The rapid adoption of genetically engineered (GE) plants that express insecticidal Cry proteins derived from Bacillus thuringiensis (Bt) has raised concerns about their potential impact on non-target organisms. This includes the possibility that non-target herbivores develop into pests. Although studies have now reported increased populations of non-target herbivores in Bt cotton, the underlying mechanisms are not fully understood. We propose that lack of herbivore-induced secondary metabolites in Bt cotton represents a mechanism that benefits non-target herbivores. We show that, because of effective suppression of Bt-sensitive lepidopteran herbivores, Bt cotton contains reduced levels of induced terpenoids. We also show that changes in the overall level of these defensive secondary metabolites are associated with improved performance of a Bt-insensitive herbivore, the cotton aphid, under glasshouse conditions. These effects, however, were not as clearly evident under field conditions as aphid populations were not correlated with the amount of terpenoids measured in the plants. Nevertheless, increased aphid numbers were visible in Bt cotton compared with non-Bt cotton on some sampling dates. Identification of this mechanism increases our understanding of how insect-resistant crops impact herbivore communities and helps underpin the sustainable use of GE varieties.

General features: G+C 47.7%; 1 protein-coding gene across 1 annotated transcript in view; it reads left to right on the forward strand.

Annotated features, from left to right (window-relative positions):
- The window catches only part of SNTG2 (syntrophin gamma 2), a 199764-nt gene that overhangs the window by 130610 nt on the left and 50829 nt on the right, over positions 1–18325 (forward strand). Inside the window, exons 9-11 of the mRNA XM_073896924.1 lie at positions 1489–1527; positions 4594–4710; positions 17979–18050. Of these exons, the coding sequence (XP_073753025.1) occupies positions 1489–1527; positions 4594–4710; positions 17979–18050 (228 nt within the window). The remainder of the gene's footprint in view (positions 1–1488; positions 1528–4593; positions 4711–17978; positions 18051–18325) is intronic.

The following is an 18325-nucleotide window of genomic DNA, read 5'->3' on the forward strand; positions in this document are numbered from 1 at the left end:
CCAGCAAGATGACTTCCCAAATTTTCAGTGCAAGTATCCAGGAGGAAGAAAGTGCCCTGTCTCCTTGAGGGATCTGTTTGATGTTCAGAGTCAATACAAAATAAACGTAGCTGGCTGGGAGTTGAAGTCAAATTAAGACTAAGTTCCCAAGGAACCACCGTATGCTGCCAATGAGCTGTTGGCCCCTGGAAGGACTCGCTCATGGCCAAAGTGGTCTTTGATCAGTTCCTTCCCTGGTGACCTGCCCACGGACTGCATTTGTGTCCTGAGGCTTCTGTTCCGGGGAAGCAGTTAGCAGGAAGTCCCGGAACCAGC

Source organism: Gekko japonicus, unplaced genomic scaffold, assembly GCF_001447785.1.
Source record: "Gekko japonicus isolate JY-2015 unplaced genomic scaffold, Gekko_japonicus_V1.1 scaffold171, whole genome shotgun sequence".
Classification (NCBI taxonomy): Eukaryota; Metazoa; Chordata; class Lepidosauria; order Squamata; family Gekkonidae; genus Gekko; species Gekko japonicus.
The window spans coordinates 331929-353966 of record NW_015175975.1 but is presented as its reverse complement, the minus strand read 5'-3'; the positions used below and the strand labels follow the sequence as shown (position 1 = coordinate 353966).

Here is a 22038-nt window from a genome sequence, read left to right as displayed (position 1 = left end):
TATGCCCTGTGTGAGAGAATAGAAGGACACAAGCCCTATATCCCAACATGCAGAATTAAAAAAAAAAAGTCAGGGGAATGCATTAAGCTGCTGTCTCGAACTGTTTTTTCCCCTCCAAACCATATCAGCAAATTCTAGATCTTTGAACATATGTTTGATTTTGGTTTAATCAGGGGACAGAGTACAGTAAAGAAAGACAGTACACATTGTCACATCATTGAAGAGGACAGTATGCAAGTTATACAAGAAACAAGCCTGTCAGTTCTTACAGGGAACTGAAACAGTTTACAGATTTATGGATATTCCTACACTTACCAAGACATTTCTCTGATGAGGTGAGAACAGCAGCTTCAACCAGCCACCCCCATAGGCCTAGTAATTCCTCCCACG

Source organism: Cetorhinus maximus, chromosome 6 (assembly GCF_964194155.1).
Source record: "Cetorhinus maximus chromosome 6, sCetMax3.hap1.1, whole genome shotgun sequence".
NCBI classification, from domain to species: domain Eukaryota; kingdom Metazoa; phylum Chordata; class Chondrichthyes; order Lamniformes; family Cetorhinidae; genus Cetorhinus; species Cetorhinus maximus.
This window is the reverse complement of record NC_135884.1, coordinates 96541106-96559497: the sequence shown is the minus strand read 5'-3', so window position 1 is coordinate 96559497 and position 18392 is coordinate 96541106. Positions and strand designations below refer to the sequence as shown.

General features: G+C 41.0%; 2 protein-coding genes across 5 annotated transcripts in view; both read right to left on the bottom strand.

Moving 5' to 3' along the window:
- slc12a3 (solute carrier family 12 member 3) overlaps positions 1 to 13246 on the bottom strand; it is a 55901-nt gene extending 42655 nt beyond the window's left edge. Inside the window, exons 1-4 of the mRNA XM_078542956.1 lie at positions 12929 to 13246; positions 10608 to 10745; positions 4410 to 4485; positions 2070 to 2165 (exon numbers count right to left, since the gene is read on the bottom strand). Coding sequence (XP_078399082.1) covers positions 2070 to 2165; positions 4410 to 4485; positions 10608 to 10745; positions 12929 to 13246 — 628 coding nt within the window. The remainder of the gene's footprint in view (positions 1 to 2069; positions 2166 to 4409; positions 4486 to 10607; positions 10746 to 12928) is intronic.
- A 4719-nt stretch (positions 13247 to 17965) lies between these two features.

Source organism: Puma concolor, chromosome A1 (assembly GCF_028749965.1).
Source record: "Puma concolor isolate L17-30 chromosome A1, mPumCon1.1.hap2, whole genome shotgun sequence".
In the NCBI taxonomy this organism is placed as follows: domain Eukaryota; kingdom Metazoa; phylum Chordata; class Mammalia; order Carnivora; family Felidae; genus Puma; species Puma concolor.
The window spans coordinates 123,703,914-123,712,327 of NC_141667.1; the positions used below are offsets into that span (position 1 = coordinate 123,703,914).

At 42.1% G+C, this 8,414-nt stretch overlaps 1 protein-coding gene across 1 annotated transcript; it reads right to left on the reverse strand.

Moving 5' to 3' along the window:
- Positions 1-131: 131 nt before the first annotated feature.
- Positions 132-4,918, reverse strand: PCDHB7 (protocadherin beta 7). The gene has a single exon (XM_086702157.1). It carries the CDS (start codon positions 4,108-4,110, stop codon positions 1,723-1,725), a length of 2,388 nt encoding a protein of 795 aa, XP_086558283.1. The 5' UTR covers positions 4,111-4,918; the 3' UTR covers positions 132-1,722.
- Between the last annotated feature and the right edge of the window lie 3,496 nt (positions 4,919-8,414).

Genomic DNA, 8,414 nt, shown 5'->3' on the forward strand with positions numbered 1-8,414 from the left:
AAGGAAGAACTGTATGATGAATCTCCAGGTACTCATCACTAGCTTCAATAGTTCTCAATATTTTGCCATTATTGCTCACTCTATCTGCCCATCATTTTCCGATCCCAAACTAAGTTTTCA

- Received January 7, 2013.
- Accepted February 18, 2013.
- © 2013 The Author(s) Published by the Royal Society. All rights reserved.